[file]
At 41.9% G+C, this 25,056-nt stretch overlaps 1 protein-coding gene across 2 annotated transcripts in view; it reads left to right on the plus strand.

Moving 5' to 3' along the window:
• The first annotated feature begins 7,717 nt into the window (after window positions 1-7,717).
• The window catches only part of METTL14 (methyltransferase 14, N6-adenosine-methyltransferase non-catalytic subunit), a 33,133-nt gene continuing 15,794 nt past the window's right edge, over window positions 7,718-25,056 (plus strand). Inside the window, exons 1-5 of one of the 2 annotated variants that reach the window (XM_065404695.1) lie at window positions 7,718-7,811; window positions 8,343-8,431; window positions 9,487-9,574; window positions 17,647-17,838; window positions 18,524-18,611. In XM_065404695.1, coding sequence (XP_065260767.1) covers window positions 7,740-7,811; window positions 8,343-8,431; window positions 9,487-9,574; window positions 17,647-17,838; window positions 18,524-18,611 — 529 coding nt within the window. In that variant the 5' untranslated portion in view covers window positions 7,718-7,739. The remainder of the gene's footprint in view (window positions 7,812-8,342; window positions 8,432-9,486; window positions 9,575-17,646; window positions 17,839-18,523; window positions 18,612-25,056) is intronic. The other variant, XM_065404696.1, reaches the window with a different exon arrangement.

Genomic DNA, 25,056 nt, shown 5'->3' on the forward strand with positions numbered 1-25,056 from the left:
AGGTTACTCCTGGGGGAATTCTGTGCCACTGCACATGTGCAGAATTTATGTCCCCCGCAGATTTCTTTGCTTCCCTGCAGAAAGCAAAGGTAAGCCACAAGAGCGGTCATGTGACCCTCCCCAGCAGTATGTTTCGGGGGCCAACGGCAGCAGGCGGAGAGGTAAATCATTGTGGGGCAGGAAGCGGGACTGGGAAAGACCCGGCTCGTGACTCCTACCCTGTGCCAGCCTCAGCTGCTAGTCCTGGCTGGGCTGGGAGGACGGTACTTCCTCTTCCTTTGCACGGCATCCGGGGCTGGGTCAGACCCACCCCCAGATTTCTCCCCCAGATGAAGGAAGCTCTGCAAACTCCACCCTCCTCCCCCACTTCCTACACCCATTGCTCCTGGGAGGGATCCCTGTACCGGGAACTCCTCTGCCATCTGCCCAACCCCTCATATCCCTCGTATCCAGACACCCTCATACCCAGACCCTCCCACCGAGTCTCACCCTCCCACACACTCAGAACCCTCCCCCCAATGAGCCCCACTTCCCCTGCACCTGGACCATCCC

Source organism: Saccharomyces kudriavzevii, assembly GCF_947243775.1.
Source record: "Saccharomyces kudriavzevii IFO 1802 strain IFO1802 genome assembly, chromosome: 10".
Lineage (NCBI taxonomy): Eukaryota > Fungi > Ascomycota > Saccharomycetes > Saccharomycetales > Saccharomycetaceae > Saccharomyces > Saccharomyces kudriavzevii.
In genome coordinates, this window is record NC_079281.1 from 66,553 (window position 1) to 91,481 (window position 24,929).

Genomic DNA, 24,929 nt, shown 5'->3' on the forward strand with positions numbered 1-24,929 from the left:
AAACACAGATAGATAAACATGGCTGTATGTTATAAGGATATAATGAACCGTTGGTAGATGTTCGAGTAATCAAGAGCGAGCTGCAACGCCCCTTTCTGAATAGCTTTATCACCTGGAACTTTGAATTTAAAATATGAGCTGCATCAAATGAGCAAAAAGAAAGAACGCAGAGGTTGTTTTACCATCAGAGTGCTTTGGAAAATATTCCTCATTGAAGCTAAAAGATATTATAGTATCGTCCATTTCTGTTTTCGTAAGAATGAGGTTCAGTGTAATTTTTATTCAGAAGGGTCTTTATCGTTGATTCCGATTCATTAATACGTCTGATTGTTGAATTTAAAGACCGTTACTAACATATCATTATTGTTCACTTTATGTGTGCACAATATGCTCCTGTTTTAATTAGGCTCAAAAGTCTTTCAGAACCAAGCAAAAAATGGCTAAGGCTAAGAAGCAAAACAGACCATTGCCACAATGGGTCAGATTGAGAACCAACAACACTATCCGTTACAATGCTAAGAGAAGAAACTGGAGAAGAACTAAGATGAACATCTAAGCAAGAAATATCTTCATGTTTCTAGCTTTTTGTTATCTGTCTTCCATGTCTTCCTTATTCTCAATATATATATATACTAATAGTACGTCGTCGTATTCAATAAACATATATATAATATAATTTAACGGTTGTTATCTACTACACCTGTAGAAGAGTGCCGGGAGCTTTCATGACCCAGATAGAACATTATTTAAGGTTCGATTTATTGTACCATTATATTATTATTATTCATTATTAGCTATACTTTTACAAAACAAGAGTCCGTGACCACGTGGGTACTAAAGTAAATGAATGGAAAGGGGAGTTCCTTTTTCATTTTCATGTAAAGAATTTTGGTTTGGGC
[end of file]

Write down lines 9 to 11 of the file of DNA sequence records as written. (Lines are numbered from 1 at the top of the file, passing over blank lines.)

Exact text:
Lineage (NCBI taxonomy): Eukaryota > Fungi > Ascomycota > Saccharomycetes > Saccharomycetales > Saccharomycetaceae > Saccharomyces > Saccharomyces kudriavzevii.
In genome coordinates, this window is record NC_079281.1 from 66,553 (window position 1) to 91,481 (window position 24,929).

Genomic DNA, 24,929 nt, shown 5'->3' on the forward strand with positions numbered 1-24,929 from the left: